FRISCO, Texas – It might be easier to identify something Micah Parsons won't do – and that's not for lack of trying.
At the end of Thursday's special teams period, as the Cowboys' return men finished their session with the JUGS machine, Parsons broke away from his own position group, signaling his intent to field the final punt of the period.
He caught it cleanly – though that's not something he thinks you should get used to seeing.
"I just do that to warm up, to warm the engine up," Parsons joked on Thursday afternoon.
It's understandable why Parsons might need to get the blood flowing, giving everything he's doing these days. In a typical Cowboys practice, it's common to see the reigning NFL Defensive Rookie of the Year bop from position group to position group, making sure to hone his skills as both a linebacker and a pass rusher.
And it's not just on-field work. As the Cowboys install their schemes with an eye on training camp, Parsons is splitting his days between the two different meeting rooms, making sure to maximize his time spent on each task.
"It's going to be a little different. It's going to be more challenging. But I never back down from a challenge," Parsons said. "The good ones, the great ones, just find a way. No matter what comes at me. I know things are going to be frustrating, but I've got to find a way to get home. I've got to find a way to make plays because that's what gets me going."
This won't be the first time the Cowboys' coaching staff has been presented with unique skillsets to finetune. Asked about Parsons' adaptability, Cowboys head coach Mike McCarthy noted his experience with Clay Matthews, who flopped between edge rusher and inside linebacker en route to six Pro Bowls with the Green Bay Packers.
"I thought it served him well as far as creating more opportunities for matchups," McCarthy said. "But what I really found out is how much it benefited our defense. You definitely saw that last year with Micah."
With one All-Pro season under his belt, Parsons is feeling all the usual benefits of experience. The game is slowing down, and he feels more comfortable speaking his mind in a veteran-heavy locker room.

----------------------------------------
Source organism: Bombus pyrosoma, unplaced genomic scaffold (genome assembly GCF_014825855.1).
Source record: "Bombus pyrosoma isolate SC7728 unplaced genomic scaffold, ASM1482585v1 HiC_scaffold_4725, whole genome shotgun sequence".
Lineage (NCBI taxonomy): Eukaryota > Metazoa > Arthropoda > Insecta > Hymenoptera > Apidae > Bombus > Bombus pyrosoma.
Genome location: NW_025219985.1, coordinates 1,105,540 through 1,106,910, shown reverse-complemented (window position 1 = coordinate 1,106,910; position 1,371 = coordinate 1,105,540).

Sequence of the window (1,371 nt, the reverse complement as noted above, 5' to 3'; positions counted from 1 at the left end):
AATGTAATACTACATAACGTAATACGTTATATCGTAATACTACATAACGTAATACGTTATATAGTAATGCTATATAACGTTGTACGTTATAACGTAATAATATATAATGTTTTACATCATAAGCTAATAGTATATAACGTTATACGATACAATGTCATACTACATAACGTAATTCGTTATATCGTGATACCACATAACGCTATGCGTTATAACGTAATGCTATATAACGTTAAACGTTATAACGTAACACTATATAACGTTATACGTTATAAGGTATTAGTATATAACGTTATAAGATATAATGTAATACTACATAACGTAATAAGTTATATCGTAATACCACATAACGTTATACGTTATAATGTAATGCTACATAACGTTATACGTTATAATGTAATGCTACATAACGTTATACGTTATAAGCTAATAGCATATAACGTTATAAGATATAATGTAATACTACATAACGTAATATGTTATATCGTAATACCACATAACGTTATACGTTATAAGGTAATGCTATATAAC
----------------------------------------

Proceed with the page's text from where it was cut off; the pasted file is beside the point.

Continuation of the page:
For that matter, Parsons is clearly a respected figure within this team – and obviously for good reason. It's surreal to think that, one year after finding his way at OTAs, he's offering his impressions of this year's first-round pick, Tyler Smith, who he has now had the opportunity to assess in practice.
"He's a strong kid. He gets his hands on your arms, not too many people get away," Parsons said of the rookie. "He's got the best of a lot of guys here in practice so far. Really made a great impression. I'm excited to see his step forward."
There's understandably a big focus on Smith and his fellow rookies contributing early. Several of them will need to if the Cowboys are going to accomplish their goals in 2022. But it's strange to think that, as much as Parsons did as a rookie, there might be more he can offer to that equation, as well.
McCarthy was asked directly during his weekly media availability: what does a Year 2 jump look like for a player who has already been to a Pro Bowl? His answer was equally direct: the hope is to transition from great to elite.
"The elite ones bring everybody with them," McCarthy said. "How they work, how they compete in practice, how they compete in the weight room, how they compete at garbage can basketball in the locker room. I don't know. That's all part of culture growth and establishing that and that's something that he has an opportunity to really make a huge impact in our football team."
It's early still. But Micah Parsons looked determined to make his impact felt.